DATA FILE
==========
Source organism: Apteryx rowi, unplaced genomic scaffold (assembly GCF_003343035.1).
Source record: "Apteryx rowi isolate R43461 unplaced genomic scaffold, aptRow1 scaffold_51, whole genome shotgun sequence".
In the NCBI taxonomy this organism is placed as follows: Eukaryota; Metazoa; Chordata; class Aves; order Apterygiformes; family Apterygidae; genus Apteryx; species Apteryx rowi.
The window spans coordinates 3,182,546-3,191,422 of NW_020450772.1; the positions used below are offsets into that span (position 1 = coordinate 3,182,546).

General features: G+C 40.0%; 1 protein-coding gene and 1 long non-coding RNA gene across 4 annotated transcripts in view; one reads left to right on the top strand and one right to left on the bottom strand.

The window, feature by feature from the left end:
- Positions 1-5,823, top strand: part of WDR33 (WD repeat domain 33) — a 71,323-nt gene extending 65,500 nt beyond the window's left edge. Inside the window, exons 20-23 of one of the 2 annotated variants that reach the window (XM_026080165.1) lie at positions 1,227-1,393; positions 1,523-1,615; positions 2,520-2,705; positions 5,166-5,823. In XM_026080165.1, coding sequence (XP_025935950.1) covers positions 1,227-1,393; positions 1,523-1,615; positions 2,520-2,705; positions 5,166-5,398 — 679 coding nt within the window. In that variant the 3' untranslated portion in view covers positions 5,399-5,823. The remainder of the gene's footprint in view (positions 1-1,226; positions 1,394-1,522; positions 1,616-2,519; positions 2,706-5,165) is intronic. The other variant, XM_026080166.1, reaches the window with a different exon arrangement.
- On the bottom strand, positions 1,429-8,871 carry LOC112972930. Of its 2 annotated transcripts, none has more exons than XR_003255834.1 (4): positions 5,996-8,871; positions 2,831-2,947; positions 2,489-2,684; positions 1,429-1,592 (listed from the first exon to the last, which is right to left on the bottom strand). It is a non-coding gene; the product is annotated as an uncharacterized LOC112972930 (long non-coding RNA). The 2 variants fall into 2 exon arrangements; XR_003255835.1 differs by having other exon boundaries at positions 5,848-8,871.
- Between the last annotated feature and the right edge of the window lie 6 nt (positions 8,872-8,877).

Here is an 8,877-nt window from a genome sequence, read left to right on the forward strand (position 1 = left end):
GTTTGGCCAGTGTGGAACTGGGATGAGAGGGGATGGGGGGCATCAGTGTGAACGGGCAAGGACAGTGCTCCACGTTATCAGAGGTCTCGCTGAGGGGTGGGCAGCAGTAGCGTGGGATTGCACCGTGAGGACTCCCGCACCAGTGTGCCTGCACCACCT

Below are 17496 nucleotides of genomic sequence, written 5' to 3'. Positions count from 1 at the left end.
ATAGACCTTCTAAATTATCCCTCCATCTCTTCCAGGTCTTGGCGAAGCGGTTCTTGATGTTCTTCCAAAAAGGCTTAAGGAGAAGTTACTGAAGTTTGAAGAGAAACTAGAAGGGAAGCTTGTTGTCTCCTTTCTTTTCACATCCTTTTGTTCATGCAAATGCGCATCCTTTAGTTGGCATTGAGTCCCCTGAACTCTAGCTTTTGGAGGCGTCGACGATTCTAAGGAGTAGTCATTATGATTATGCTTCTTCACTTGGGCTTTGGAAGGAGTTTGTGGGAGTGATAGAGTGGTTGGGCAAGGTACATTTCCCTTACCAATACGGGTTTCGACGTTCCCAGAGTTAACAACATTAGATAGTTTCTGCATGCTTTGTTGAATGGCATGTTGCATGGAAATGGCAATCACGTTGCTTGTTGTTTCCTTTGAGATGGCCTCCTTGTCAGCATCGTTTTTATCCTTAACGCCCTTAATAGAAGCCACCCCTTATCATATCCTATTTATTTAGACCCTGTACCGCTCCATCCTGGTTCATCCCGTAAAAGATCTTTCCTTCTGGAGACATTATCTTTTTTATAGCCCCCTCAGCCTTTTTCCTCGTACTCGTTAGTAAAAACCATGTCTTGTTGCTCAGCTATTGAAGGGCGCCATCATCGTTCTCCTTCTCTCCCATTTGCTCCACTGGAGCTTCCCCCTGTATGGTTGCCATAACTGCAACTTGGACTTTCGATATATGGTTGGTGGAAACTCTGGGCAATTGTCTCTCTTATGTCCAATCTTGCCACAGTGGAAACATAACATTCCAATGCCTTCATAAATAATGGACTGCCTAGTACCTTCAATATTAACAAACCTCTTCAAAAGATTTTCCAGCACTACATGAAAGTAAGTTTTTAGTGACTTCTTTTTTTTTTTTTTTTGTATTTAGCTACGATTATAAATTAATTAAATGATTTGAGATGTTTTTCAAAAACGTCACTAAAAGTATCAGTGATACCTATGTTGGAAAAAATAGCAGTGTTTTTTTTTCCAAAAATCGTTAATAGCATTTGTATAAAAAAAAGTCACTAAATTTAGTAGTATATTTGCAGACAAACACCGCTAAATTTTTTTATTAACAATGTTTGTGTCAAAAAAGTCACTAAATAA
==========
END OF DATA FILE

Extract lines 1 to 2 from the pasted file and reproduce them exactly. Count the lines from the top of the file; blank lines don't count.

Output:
Source organism: Apteryx rowi, unplaced genomic scaffold (assembly GCF_003343035.1).
Source record: "Apteryx rowi isolate R43461 unplaced genomic scaffold, aptRow1 scaffold_51, whole genome shotgun sequence".